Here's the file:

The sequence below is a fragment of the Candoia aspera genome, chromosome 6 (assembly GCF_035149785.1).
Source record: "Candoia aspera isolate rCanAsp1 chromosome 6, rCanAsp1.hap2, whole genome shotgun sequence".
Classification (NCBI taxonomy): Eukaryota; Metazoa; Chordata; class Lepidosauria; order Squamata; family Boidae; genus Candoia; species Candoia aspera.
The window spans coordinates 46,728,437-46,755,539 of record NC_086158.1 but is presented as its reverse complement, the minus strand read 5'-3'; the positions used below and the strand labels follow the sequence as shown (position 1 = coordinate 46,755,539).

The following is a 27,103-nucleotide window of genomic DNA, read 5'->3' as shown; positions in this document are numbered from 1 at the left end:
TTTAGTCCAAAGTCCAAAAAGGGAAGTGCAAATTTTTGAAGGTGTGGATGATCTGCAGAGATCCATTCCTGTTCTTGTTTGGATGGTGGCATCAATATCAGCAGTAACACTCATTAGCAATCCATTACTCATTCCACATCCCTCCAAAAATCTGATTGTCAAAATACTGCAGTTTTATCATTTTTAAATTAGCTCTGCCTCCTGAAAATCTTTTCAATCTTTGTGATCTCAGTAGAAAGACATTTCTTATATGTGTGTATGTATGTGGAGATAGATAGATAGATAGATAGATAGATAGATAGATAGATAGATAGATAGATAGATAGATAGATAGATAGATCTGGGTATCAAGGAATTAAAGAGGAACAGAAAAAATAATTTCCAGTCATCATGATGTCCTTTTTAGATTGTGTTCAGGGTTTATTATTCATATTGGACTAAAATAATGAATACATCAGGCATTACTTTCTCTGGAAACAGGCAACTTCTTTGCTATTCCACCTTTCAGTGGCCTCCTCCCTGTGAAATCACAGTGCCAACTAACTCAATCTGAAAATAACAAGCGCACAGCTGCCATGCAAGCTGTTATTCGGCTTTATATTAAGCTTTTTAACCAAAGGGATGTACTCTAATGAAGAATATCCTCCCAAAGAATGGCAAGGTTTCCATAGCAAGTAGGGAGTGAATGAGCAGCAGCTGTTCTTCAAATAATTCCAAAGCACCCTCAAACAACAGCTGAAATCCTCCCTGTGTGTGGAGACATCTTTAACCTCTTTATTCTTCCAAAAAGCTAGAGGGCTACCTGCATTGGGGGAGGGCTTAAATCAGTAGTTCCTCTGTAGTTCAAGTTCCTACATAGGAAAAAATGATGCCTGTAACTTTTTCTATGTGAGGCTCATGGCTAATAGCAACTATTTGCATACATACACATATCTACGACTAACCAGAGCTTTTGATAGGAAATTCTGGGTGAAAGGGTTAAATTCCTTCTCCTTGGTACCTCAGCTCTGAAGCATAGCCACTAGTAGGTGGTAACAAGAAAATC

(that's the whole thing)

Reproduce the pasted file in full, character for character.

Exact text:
The sequence below is a fragment of the Candoia aspera genome, chromosome 6 (assembly GCF_035149785.1).
Source record: "Candoia aspera isolate rCanAsp1 chromosome 6, rCanAsp1.hap2, whole genome shotgun sequence".
Classification (NCBI taxonomy): Eukaryota; Metazoa; Chordata; class Lepidosauria; order Squamata; family Boidae; genus Candoia; species Candoia aspera.
The window spans coordinates 46,728,437-46,755,539 of record NC_086158.1 but is presented as its reverse complement, the minus strand read 5'-3'; the positions used below and the strand labels follow the sequence as shown (position 1 = coordinate 46,755,539).

The following is a 27,103-nucleotide window of genomic DNA, read 5'->3' as shown; positions in this document are numbered from 1 at the left end:
TTTAGTCCAAAGTCCAAAAAGGGAAGTGCAAATTTTTGAAGGTGTGGATGATCTGCAGAGATCCATTCCTGTTCTTGTTTGGATGGTGGCATCAATATCAGCAGTAACACTCATTAGCAATCCATTACTCATTCCACATCCCTCCAAAAATCTGATTGTCAAAATACTGCAGTTTTATCATTTTTAAATTAGCTCTGCCTCCTGAAAATCTTTTCAATCTTTGTGATCTCAGTAGAAAGACATTTCTTATATGTGTGTATGTATGTGGAGATAGATAGATAGATAGATAGATAGATAGATAGATAGATAGATAGATAGATAGATAGATAGATAGATAGATCTGGGTATCAAGGAATTAAAGAGGAACAGAAAAAATAATTTCCAGTCATCATGATGTCCTTTTTAGATTGTGTTCAGGGTTTATTATTCATATTGGACTAAAATAATGAATACATCAGGCATTACTTTCTCTGGAAACAGGCAACTTCTTTGCTATTCCACCTTTCAGTGGCCTCCTCCCTGTGAAATCACAGTGCCAACTAACTCAATCTGAAAATAACAAGCGCACAGCTGCCATGCAAGCTGTTATTCGGCTTTATATTAAGCTTTTTAACCAAAGGGATGTACTCTAATGAAGAATATCCTCCCAAAGAATGGCAAGGTTTCCATAGCAAGTAGGGAGTGAATGAGCAGCAGCTGTTCTTCAAATAATTCCAAAGCACCCTCAAACAACAGCTGAAATCCTCCCTGTGTGTGGAGACATCTTTAACCTCTTTATTCTTCCAAAAAGCTAGAGGGCTACCTGCATTGGGGGAGGGCTTAAATCAGTAGTTCCTCTGTAGTTCAAGTTCCTACATAGGAAAAAATGATGCCTGTAACTTTTTCTATGTGAGGCTCATGGCTAATAGCAACTATTTGCATACATACACATATCTACGACTAACCAGAGCTTTTGATAGGAAATTCTGGGTGAAAGGGTTAAATTCCTTCTCCTTGGTACCTCAGCTCTGAAGCATAGCCACTAGTAGGTGGTAACAAGAAAATC